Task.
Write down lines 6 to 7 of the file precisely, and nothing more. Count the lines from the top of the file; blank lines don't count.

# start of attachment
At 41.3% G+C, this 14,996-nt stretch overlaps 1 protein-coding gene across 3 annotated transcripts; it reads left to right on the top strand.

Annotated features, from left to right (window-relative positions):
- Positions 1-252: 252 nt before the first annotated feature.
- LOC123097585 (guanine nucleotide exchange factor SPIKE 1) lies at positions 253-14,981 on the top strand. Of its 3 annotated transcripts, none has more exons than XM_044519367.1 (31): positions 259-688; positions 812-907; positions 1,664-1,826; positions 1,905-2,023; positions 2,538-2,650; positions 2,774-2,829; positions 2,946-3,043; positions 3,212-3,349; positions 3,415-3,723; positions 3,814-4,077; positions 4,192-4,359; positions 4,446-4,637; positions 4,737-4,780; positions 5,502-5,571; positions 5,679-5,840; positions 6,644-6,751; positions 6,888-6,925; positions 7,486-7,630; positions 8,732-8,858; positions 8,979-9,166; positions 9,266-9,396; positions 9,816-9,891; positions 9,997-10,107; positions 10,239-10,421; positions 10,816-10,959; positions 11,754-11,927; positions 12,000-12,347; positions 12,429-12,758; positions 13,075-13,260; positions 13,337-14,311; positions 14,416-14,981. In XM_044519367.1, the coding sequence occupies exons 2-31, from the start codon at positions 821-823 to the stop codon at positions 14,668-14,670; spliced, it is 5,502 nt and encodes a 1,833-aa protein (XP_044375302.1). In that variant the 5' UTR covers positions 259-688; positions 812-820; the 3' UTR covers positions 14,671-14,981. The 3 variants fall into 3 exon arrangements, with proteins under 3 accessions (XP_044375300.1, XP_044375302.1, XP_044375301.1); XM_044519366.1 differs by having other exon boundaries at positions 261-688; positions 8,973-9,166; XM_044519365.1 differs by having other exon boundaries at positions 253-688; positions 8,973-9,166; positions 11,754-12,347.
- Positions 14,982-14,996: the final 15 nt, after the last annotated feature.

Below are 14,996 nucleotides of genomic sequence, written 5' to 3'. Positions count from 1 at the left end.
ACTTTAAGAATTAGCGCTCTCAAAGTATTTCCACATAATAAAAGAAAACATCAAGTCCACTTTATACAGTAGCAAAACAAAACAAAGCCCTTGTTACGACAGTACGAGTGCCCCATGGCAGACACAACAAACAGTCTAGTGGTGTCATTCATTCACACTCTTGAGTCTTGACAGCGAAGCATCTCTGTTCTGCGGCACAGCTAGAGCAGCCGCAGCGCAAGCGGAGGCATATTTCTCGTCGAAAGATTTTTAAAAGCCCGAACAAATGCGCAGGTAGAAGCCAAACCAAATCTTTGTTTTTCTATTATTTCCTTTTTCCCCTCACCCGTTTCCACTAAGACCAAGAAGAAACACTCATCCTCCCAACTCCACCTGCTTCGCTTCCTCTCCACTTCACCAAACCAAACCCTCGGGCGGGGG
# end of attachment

Below are 14,996 nucleotides of genomic sequence, written 5' to 3'. Positions count from 1 at the left end.
ACTTTAAGAATTAGCGCTCTCAAAGTATTTCCACATAATAAAAGAAAACATCAAGTCCACTTTATACAGTAGCAAAACAAAACAAAGCCCTTGTTACGACAGTACGAGTGCCCCATGGCAGACACAACAAACAGTCTAGTGGTGTCATTCATTCACACTCTTGAGTCTTGACAGCGAAGCATCTCTGTTCTGCGGCACAGCTAGAGCAGCCGCAGCGCAAGCGGAGGCATATTTCTCGTCGAAAGATTTTTAAAAGCCCGAACAAATGCGCAGGTAGAAGCCAAACCAAATCTTTGTTTTTCTATTATTTCCTTTTTCCCCTCACCCGTTTCCACTAAGACCAAGAAGAAACACTCATCCTCCCAACTCCACCTGCTTCGCTTCCTCTCCACTTCACCAAACCAAACCCTCGGGCGGGGG